Getting started with Nomad. Looking for an automated way to connect/disconnect an AWS load balancer to jobs running under Nomad. That would solve the last piece of the load balancing/automation that I’m trying to achieve moving off of Kubernetes.
I found this old thread: https://groups.google.com/g/nomad-tool/c/OKZolbILOts But that was going on five years ago. Has any progress been made with this?
I’d rather not run my own load balancer, as that requires running another machine, monitoring load and bandwidth consumed on the LB, and spinning up more/bigger if needed, etc. It’s already a solved problem if I use the AWS load balancer.
@joshua would starting the service at the correct port not make the ALB (I assume) register the instance in the target group?
(I too am interested if you do get this solved easily)
Hi @joshua and @shantanugadgil,
The current standard method is to use an AWS LB along with a load balancer running on a sub-set of your hosts acting as an internal router for services, utilising Consul service registrations.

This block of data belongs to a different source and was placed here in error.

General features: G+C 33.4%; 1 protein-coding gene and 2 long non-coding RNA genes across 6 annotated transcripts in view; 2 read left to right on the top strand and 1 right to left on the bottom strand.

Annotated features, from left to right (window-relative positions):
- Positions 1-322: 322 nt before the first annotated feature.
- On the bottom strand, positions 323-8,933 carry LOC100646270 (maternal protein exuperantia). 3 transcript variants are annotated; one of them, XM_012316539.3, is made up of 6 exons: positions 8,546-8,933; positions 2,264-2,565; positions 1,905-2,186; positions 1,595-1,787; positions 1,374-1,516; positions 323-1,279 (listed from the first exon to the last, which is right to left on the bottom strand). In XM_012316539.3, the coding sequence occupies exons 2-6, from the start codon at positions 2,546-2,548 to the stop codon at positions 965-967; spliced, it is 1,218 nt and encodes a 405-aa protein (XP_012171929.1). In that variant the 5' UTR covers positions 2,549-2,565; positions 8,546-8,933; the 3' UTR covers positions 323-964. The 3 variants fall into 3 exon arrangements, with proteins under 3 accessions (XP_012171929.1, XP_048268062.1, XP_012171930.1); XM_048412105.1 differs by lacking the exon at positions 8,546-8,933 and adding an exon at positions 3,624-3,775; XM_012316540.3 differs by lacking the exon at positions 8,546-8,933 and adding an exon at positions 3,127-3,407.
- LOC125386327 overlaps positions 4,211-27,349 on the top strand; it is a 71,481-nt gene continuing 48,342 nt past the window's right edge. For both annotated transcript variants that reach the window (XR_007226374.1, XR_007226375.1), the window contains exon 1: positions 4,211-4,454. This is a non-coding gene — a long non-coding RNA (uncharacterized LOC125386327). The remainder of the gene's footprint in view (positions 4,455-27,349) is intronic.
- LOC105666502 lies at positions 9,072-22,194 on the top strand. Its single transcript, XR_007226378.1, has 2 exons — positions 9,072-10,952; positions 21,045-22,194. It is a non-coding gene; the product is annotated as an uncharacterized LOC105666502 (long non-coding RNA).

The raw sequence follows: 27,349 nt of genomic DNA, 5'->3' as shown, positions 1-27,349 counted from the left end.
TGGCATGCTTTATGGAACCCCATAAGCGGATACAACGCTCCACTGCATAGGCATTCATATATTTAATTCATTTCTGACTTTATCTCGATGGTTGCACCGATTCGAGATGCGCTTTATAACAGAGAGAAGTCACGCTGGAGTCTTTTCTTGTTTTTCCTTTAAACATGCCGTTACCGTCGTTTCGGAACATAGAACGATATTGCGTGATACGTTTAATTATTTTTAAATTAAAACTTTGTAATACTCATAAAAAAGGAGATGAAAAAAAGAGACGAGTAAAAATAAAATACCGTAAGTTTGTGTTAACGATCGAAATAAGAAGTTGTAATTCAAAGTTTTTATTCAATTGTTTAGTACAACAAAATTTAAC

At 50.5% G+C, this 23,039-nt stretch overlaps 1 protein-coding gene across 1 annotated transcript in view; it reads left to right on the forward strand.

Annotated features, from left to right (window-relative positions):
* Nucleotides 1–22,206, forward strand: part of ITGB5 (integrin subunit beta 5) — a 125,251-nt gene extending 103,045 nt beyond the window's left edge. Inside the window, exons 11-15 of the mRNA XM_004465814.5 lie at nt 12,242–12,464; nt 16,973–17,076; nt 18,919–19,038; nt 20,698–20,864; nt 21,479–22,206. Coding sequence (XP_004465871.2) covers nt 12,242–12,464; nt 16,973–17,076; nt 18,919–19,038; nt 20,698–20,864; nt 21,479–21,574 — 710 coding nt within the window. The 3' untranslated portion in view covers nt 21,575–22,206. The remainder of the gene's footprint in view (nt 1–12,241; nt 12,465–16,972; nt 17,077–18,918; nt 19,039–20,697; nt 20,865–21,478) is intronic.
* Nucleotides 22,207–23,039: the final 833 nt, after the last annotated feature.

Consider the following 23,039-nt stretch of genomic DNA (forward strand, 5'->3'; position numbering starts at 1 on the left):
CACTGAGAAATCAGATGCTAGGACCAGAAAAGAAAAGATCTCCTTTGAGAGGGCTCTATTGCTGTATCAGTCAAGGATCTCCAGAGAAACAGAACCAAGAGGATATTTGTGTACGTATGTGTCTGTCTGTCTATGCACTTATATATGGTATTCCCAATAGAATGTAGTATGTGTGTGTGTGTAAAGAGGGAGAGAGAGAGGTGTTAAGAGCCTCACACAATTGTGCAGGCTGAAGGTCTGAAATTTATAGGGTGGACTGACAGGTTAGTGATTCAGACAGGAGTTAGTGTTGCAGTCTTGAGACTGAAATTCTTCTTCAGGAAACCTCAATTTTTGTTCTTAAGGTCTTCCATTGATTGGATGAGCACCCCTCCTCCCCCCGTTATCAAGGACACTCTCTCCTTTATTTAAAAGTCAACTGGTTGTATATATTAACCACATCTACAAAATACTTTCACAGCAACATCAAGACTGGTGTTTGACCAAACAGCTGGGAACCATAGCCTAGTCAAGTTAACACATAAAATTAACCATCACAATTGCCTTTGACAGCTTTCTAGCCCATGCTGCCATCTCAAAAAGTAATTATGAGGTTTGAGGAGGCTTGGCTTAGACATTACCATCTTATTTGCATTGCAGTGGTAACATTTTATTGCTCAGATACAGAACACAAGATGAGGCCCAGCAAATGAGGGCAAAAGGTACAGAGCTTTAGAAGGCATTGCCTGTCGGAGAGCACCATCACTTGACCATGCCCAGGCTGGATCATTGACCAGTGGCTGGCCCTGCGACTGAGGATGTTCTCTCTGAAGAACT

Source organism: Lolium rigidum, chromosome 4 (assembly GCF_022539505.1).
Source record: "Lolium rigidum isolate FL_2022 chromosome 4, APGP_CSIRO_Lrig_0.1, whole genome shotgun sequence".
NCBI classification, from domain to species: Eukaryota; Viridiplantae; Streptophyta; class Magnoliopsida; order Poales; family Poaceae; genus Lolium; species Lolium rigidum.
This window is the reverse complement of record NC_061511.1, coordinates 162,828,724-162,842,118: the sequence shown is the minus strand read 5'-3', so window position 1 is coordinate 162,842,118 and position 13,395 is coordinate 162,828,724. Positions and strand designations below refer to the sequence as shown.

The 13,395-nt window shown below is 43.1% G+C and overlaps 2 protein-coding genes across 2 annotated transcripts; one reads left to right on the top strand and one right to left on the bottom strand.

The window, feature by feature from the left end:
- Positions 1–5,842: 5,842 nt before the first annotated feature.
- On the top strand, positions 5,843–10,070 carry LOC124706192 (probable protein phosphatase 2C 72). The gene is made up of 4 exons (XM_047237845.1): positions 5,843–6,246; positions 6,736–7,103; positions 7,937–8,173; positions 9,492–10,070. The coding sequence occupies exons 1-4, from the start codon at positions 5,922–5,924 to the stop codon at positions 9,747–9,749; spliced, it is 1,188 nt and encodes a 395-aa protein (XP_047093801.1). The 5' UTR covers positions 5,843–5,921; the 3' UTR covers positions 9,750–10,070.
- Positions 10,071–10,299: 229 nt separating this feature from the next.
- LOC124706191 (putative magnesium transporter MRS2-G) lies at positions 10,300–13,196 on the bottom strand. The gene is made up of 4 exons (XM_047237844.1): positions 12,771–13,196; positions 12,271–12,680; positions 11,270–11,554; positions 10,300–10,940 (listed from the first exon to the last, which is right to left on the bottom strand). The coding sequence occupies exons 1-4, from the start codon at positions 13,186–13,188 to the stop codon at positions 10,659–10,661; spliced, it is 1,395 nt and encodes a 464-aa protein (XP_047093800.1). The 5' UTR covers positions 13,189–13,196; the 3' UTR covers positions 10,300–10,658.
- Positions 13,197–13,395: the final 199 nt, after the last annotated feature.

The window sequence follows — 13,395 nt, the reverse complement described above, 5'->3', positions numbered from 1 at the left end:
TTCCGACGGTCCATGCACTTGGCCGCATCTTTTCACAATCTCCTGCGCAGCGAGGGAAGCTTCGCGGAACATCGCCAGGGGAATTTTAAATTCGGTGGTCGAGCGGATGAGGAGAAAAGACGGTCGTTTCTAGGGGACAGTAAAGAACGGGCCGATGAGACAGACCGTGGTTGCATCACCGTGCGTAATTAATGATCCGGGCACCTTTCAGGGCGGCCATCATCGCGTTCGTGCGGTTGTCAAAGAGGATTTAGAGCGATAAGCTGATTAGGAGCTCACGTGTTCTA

That being said am I correct in assuming your request is for something Nomad/Consul equivalent of the Kubernetes aws-load-balancer-controller? If so, there is not anything I am aware of currently, but it is certainly an interesting idea.
jrasell and the Nomad team
@jrasell Based on my understanding of How it works - AWS LoadBalancer Controller yes, it would be nice to have something like this. The Fabio load balancer gets me part way there, but there are additional features that would be nice.
The other feature that I’m thinking about is this: when a nomad clients get too busy, it would make the needed cloud API calls to spin up additional resources, add them to the node cluster, increase job counts, etc. Likewise, when there is lack of activity, it would decrease job counts, drain jobs, terminate client nodes, etc.
As I’ve read and learned more about Nomad, I think Fabio and Autoscaling | Nomad by HashiCorp gets me most of the way there. I’ll just need a way to add the new nodes to the ALB once it spins up new nodes.